I’ve been basking in the joy of planning vacations my entire adult life. Nearly 30 years ago my future husband and I dreamed of traveling to Europe. Our college education in humanities opened up a new world of history and art that we longed to see. And it was some time since he had visited his family back home. In 1989 a trip this long required maps and travel books and library research. No google or apps were available to chart a plan. Armed with months of conversation and exploration of train stations, youth hostel locations and airline prices (no websites to check), we put our plan to paper. We shopped for back packs and appropriate walking shoes and kept track of our exchange rates (before the Euro). In the months leading to college graduation we laminated and pinned our European map then worked a sixty hour summer work weeks while waiting for our tickets and passes to arrive.
Our goal to visit six countries in three months was downgraded to four as the first eye-opening days of travel in the UK unfolded. When we fell in love with France, our plans for more time in Switzerland were adjusted further. Our well documented outline of youth hostels was sometimes replaced by better bed and breakfast options driven by savings from eating more cheaply or by drying our clothes on a line. By the time we arrived home, the carefully crafted European plan looked nothing like the exciting jaunt we experienced. Illness, exhaution, transportation challenges, friendships and an ever changing perspective influenced our adventure in ways we could have never imagined.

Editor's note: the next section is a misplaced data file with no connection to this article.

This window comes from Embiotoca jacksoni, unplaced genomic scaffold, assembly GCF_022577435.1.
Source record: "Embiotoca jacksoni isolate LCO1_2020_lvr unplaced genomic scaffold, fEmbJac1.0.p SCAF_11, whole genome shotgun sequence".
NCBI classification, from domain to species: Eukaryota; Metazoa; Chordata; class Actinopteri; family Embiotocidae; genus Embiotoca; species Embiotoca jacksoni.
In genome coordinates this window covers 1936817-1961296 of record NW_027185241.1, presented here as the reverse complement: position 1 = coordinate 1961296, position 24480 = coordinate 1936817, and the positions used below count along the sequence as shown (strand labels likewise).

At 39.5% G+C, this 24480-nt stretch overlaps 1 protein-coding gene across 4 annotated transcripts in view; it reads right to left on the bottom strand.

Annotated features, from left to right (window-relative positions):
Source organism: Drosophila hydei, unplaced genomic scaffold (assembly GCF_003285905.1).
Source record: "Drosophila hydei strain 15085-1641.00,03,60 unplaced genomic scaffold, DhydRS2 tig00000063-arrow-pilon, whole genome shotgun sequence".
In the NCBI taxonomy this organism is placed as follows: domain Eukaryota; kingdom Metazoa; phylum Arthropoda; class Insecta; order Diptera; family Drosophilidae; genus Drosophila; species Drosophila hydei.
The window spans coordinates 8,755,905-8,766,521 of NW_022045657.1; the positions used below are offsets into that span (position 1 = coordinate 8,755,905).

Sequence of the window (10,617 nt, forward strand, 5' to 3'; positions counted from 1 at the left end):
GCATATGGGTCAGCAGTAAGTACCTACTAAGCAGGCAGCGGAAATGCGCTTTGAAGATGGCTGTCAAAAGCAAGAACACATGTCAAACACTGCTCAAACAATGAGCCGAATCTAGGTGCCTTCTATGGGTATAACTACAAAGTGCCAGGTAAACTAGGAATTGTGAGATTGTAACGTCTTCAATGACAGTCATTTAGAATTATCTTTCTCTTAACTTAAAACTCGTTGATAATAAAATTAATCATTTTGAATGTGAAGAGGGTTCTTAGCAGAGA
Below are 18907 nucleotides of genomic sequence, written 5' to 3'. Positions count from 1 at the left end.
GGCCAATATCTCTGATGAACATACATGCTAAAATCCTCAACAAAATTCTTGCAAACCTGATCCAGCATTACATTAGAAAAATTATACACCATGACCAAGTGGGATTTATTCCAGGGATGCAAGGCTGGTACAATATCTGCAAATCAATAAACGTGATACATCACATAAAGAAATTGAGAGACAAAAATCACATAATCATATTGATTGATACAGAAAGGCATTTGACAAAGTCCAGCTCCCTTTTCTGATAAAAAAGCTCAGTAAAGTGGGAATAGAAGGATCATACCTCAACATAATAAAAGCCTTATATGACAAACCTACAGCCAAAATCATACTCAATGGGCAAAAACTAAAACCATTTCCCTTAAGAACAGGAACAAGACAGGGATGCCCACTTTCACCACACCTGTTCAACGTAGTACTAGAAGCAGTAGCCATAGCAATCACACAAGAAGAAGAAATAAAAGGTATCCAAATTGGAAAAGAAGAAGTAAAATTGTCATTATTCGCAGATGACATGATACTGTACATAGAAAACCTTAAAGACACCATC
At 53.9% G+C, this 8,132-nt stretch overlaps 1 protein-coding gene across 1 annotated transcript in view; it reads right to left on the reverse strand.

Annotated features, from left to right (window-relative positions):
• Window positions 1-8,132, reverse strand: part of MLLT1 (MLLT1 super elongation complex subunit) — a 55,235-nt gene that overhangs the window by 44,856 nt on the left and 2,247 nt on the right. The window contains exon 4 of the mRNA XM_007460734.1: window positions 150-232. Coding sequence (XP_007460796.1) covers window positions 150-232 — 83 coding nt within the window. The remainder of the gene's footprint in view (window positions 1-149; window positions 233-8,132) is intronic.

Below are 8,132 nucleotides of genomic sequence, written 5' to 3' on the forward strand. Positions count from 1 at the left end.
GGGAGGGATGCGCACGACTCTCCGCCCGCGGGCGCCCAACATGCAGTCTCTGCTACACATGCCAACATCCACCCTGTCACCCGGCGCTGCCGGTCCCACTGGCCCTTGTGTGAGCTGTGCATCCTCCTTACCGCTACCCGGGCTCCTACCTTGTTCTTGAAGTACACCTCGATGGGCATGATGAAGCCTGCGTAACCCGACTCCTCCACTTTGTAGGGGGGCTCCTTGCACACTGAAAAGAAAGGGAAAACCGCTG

Our planning, however, saved us from theft (money belt), homelessness (tent), and exorbitant travel costs (Eurorail pass). Our unwillingness to pay London prices over the long term drove us to explore more rural towns in the United Kingdom. Our willingness to stay in diverse sections of Paris meant more days at the Louvre and D’Orsay. That valuable lesson in traveling on $30 a day taught me that preparedness births opportunity. The joy I feel learning the land before the exploration opens thoughtful consideration, allowing for informed decisions that reap even more ideas.
More than vacation
My painstakingly researched and documented vacation decks are stylized and colorful documents, visually pleasing and painstakingly detailed, sometimes with pricing and URL’s for reference. Whether it be four days in NYC or eighteen in Italy, the perfect family vacation get-away always begins for me with the doc. My kids have gotten used to the laptop presentations where they choose between where to picnic after the solar eclipse in the mountains or where to stop on the long drive home (with google map snap shots for guidance).